By csj on aug. 23, 2005
While I was on holiday my ADSL provider doubled the speed of my connection to 2 Mbits. Guess I should go on vacations more frequently
I've noticed the change while downloading Hibernate's 19MB jar file: the progress bar was moving suspiciously fast.
Hibernate is one of the skills I'm hoping to update the next few weeks. I've last used it at version 2.0 together with Struts for a middle-sized web development project. Now I want to give it a try as the persistent strategy for a Wicket based application. The app is actually a home project: my girlfriend's father runs a chess book publishing business which has a very outdated static website and they've asked me nicely whether I would have some time to help with transitioning it into this century. I wouldn't like to lose my affinity for Java and after reading Gaertjan's blog entries on Wicket I though this would be a perfect opportunity to learn something new.
I've started experimenting with Wicket in NetBeans 4.1 - it was pretty easy to setup. I really like the html based templates of Wicket and the "real" component feeling I get when I use it. You can create reusable authentication pages/panels, reusable web forms and other components using it. And I do mean reusable without modification (just by subclassing a complex component to add new functionality or subclassing an abstract login form to add the functionality that actually logs the user in). Not copy-pastable... It's pretty amazing.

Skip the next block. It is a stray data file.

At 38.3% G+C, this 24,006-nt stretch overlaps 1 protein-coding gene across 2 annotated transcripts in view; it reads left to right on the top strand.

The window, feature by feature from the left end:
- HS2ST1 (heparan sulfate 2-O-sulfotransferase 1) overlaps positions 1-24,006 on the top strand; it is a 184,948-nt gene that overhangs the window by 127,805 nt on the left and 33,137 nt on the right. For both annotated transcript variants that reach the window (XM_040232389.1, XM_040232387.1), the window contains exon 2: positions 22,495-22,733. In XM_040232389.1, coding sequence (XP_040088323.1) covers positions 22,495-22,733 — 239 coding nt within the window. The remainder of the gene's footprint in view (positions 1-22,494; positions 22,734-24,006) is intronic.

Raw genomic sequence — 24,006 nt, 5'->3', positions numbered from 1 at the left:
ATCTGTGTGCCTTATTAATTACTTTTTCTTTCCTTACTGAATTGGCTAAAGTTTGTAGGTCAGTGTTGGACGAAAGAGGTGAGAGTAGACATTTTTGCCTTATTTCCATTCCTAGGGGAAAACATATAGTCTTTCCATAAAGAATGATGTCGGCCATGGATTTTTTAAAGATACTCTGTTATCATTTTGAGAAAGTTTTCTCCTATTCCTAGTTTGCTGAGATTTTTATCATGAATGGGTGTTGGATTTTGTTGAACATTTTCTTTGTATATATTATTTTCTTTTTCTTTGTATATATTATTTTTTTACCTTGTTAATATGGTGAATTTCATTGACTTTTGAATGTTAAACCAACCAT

I've also downloaded Sun Java Studio Enterprise 8 Early Access yesterday (it's available from the Sun Download Center) and tried to open my NetBeans 4.1 projects from it. They opened without a problem (I actually had to add Wicket to the Library Manager again to resolve the fact that settings and customizations are not migrated from NetBeans 4.1) and I could create an UML model project by reverse engineering the Java classes for my Wicket pages. I like JSE8. I haven't used any new feature other than UML modelling but it feels more integrated and faster than JSE7's modeller.
A presentation showing the new features of JSE8 is available here (it is also available from the Help menu of JSE8 itself).
Image taken from developers.sun.com